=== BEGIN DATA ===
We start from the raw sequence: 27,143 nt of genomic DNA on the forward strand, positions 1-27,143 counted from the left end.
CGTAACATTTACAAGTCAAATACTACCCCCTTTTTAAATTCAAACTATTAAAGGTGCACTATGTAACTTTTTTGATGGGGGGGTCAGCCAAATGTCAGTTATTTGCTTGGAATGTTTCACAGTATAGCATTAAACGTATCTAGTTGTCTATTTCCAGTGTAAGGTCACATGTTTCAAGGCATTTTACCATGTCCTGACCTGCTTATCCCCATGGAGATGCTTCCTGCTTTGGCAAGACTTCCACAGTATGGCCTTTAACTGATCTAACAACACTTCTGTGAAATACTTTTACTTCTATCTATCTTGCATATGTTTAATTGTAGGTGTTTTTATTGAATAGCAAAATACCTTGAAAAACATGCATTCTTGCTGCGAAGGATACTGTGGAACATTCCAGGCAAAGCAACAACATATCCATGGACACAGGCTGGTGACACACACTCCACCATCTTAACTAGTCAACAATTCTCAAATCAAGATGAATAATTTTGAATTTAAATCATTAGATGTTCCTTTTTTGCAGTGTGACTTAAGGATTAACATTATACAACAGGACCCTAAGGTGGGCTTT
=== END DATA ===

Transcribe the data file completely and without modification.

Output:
We start from the raw sequence: 27,143 nt of genomic DNA on the forward strand, positions 1-27,143 counted from the left end.
CGTAACATTTACAAGTCAAATACTACCCCCTTTTTAAATTCAAACTATTAAAGGTGCACTATGTAACTTTTTTGATGGGGGGGTCAGCCAAATGTCAGTTATTTGCTTGGAATGTTTCACAGTATAGCATTAAACGTATCTAGTTGTCTATTTCCAGTGTAAGGTCACATGTTTCAAGGCATTTTACCATGTCCTGACCTGCTTATCCCCATGGAGATGCTTCCTGCTTTGGCAAGACTTCCACAGTATGGCCTTTAACTGATCTAACAACACTTCTGTGAAATACTTTTACTTCTATCTATCTTGCATATGTTTAATTGTAGGTGTTTTTATTGAATAGCAAAATACCTTGAAAAACATGCATTCTTGCTGCGAAGGATACTGTGGAACATTCCAGGCAAAGCAACAACATATCCATGGACACAGGCTGGTGACACACACTCCACCATCTTAACTAGTCAACAATTCTCAAATCAAGATGAATAATTTTGAATTTAAATCATTAGATGTTCCTTTTTTGCAGTGTGACTTAAGGATTAACATTATACAACAGGACCCTAAGGTGGGCTTT